Mike Gatting - 1986 to 1988 (age at dismissal: 31)
For a handful of seasons in the mid-1980s, the squat and pugnacious Gatting was one of the most in-form players of his generation. He had taken 54 Test innings to reach his first hundred, but then racked up eight more in the next two and a half years - during which time he succeeded Gower as England captain and secured his crowning glory with victory in Australia in 1986-87. But, at Faisalabad the following winter, his run-in with umpire Shakoor Rana signalled the beginning of the end. In June 1988 he was sacked on the trumped-up charge of a dalliance with a barmaid, and, understandably disillusioned, he was ripe for recruitment for the 1989 rebel tour of South Africa. Astonishingly, the selectors turned back to him in 1992-93, as soon as his three-year ban had been lifted, and they even saw fit to send him to Australia in 1994-95. But by then he was well past his prime, even though he retained just enough tenacity to rack up one last hundred, a matchwinning effort in Adelaide in his penultimate Test.
Kevin Pietersen - 2008 (age at dismissal: 28)
It wasn't easy being him. Especially in the immediate aftermath of his sacking as England captain, following his failed putsch against the then-coach Peter Moores in December 2008. Only weeks earlier, amid the peculiar tensions that surrounded the early years of the T20 revolution, KP had been talked up as potentially the most powerful England captain in history, on account of his supernova status in a febrile market. Suddenly, he was a humiliated former leader, reduced to the ranks and forced to realise that his "brand", such as it was, was still inextricably linked to the status that came with international cricket. And so, Pietersen knuckled down to play a critical role in a remarkable England resurgence. Though the ECB would prefer to rewrite that particular draft of history, England surely would not have conquered Australia in 2010-11, or reached No.1 in the world the following summer, without his ability to turn sessions and series in a single innings. That post-2008 truce was not built to last, but it was unmissable while it did.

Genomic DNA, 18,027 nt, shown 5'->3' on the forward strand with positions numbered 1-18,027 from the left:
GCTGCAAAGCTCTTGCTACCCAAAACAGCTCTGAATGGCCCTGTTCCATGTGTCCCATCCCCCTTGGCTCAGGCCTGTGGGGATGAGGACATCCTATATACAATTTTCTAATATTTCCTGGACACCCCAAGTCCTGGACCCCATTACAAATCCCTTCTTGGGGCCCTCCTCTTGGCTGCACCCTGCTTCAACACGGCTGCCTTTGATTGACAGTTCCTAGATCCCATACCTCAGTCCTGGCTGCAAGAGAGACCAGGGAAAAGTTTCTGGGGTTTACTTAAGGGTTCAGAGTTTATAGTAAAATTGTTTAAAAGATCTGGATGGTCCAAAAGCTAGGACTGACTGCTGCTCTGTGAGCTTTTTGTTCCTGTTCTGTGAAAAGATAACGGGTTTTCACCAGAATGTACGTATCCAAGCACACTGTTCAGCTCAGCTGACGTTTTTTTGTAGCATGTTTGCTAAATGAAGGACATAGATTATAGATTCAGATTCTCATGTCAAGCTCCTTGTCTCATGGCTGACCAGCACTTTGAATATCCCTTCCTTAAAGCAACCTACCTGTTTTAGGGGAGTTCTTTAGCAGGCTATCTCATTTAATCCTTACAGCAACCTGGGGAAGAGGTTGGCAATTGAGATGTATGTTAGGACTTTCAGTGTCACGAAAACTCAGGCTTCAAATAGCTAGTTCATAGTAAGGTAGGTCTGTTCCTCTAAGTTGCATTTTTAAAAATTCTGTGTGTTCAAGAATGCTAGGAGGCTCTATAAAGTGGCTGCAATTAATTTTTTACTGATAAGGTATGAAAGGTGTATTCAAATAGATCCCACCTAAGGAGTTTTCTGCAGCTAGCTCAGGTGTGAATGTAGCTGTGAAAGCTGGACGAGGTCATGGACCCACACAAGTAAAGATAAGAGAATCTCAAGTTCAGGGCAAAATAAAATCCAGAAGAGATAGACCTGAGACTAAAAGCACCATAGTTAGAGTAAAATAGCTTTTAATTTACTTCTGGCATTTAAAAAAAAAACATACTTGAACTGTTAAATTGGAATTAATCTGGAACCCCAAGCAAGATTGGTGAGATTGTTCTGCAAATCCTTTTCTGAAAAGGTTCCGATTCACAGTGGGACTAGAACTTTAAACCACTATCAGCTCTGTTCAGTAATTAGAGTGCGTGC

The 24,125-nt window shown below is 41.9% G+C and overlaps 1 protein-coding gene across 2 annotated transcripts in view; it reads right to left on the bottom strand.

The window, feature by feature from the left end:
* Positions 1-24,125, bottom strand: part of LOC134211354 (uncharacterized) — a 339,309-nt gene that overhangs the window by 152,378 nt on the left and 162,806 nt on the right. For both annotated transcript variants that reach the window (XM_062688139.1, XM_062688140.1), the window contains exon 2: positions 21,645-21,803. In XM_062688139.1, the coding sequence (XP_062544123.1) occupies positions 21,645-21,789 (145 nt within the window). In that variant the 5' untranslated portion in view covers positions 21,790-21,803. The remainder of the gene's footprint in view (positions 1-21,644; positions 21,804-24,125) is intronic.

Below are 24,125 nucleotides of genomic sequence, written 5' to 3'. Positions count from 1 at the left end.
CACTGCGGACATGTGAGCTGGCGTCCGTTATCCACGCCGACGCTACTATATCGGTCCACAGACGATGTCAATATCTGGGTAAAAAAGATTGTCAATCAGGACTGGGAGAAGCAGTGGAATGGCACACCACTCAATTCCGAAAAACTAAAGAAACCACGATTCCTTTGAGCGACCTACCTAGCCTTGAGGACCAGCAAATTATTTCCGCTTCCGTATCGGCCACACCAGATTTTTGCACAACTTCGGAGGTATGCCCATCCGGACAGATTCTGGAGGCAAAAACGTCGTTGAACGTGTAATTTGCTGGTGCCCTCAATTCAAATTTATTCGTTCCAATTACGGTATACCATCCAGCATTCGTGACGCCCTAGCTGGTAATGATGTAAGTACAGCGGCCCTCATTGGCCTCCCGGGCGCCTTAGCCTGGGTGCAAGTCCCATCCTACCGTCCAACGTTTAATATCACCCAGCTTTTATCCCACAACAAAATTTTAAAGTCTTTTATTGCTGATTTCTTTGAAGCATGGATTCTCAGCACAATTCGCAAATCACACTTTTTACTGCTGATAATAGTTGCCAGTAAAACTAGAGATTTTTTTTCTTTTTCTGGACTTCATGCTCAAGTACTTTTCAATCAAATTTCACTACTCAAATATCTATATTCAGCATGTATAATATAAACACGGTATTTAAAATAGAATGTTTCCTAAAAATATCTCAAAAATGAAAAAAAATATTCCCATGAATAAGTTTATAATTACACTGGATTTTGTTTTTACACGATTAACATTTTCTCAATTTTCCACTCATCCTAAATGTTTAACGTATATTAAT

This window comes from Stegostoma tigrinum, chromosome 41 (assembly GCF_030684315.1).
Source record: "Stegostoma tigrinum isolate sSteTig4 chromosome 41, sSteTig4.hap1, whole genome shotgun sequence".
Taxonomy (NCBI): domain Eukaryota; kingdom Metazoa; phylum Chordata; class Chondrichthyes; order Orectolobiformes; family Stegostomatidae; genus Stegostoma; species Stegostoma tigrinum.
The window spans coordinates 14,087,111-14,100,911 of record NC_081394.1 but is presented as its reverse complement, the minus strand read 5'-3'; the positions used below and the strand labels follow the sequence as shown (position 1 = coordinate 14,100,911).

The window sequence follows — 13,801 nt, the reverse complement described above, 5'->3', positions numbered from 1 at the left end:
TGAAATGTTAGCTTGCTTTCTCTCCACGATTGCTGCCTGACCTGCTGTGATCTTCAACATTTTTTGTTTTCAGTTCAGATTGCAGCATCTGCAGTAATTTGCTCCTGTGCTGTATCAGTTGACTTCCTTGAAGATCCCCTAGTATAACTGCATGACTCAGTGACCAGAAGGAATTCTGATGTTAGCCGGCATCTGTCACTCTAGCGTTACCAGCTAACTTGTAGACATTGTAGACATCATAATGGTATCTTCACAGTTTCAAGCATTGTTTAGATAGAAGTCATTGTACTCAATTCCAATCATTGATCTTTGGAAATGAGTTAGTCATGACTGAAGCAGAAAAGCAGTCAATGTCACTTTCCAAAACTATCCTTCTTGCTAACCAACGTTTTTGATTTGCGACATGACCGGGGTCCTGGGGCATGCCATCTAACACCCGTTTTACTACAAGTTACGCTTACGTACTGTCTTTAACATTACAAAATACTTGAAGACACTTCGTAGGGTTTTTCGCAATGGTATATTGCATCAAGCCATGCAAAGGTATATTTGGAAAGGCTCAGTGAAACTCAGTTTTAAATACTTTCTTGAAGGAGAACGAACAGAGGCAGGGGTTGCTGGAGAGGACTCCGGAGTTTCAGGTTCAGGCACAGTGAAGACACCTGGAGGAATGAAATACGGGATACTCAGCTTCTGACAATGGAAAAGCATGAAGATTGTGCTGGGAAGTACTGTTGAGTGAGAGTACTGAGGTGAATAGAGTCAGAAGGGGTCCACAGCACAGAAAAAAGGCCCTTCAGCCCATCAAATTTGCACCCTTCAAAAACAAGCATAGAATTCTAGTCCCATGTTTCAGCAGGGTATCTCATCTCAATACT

Andrew Flintoff - 2006-07 (age at dismissal: 29)
It wasn't apparent at the time, but Flintoff's first series in charge was also the last hurrah of his three-year golden era. He stepped up at a moment of crisis on the tour of India in 2005-06, following a career-threatening knee injury to Michael Vaughan, and led through force of personality (and a healthy dose of Johnny Cash) to seal an impressive 1-1 series draw with victory in the third Test in Mumbai. But Flintoff's default tactic was to lead from the front, and when that approach failed him, he was bereft of ideas - as he showed at Lord's one match later, when he bowled his dodgy ankle to breaking point with 51 overs in a failed victory push against Sri Lanka. The 2006-07 Ashes were an unmitigated disaster, and Michael Vaughan hobbled back, to universal relief, for the arrival of West Indies the following summer. Flintoff, inevitably, had his moments thereafter - a searing spell against South Africa at Edgbaston, for instance, and of course his Ashes swansong in 2009. But his world-beating best had already been and gone.
Alec Stewart - 1993 and 1998 to 1999 (age at dismissal: 35)
Record as captain: 15 Tests, 1059 runs at 39.22, two hundreds, HS 164
Post-dismissal*: 47 Tests, 2495 runs at 36.15, three hundreds, HS 124*
"The Gaffer" was one of sport's natural sergeant-majors - as England's selectors amply demonstrated back in 1993, when the younger but more officer-class Atherton was appointed as Gooch's successor, despite Stewart having led the team in Gooch's absence on the (admittedly disastrous) tour of India and Sri Lanka the previous winter. When his chance finally came five years later, it was short but notable - encompassing a rare series win against South Africa, another losing tour of Australia, and an ignominious home World Cup campaign that was beset by a wage dispute and finished before it had started. Stewart was ushered aside to make way for Nasser Hussain, and reverted to the role that arguably suited him best - an immaculately professional wicketkeeper-batsman with the fitness and focus to set an England caps record (recently broken by Cook) and bat on into his 40s.
*Includes two Tests as stand-in captain
England captains who didn't rejoin the ranks
Andrew Strauss - retired 2012
Michael Vaughan - retired 2008
Bob Willis - retired 1984
Mike Brearley - retired 1981